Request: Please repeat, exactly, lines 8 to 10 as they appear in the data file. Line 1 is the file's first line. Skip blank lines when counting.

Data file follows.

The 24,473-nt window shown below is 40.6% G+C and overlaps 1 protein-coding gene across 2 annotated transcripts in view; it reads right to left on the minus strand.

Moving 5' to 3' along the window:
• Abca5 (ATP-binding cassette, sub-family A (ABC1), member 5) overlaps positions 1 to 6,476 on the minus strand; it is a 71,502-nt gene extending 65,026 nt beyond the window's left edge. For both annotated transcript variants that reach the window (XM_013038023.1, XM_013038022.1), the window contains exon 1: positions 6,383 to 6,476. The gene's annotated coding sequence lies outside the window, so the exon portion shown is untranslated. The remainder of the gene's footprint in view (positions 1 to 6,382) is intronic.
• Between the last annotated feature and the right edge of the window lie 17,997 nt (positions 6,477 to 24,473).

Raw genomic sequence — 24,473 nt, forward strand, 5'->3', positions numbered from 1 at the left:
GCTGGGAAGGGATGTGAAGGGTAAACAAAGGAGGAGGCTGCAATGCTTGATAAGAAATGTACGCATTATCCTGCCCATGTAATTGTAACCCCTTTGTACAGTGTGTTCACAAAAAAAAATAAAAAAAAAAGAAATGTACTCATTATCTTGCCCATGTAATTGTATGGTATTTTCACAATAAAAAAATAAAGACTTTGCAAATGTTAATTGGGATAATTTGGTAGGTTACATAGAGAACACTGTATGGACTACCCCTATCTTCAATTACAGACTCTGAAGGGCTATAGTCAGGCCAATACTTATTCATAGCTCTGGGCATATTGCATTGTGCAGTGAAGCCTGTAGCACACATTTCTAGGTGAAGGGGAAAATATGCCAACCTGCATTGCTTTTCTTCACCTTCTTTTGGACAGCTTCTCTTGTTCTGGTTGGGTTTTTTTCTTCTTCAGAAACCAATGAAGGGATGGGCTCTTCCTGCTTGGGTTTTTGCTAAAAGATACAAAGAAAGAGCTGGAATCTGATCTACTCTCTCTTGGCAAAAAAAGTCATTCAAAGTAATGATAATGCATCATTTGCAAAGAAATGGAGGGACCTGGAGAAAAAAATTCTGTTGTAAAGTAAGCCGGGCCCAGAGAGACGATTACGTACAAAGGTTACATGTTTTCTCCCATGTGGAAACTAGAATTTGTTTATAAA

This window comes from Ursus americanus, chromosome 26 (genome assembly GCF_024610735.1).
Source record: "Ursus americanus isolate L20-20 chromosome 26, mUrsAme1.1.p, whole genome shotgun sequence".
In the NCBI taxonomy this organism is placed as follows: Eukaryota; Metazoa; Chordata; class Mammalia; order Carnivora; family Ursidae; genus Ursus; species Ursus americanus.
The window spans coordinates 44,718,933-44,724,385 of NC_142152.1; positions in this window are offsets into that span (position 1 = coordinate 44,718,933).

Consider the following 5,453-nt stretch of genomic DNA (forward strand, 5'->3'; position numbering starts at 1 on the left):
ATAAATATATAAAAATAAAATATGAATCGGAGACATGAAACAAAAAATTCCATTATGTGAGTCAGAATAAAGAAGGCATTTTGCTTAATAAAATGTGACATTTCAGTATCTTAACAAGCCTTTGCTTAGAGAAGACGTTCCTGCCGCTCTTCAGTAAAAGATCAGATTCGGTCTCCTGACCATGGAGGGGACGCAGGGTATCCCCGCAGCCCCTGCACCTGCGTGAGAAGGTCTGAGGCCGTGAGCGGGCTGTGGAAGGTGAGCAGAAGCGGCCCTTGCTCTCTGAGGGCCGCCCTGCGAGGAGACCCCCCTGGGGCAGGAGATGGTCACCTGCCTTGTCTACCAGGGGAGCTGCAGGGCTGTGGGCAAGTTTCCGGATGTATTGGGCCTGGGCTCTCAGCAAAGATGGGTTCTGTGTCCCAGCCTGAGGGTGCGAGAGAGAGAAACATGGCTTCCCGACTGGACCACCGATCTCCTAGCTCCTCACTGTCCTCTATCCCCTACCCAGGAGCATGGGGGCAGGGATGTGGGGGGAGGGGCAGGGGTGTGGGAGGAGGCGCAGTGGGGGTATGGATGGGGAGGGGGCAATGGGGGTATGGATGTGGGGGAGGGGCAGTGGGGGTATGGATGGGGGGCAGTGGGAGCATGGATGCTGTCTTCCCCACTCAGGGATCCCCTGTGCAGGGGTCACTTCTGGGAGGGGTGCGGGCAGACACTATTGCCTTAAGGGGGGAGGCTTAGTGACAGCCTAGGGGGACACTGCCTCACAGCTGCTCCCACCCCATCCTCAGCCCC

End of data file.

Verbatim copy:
Source record: "Ursus americanus isolate L20-20 chromosome 26, mUrsAme1.1.p, whole genome shotgun sequence".
In the NCBI taxonomy this organism is placed as follows: Eukaryota; Metazoa; Chordata; class Mammalia; order Carnivora; family Ursidae; genus Ursus; species Ursus americanus.
The window spans coordinates 44,718,933-44,724,385 of NC_142152.1; positions in this window are offsets into that span (position 1 = coordinate 44,718,933).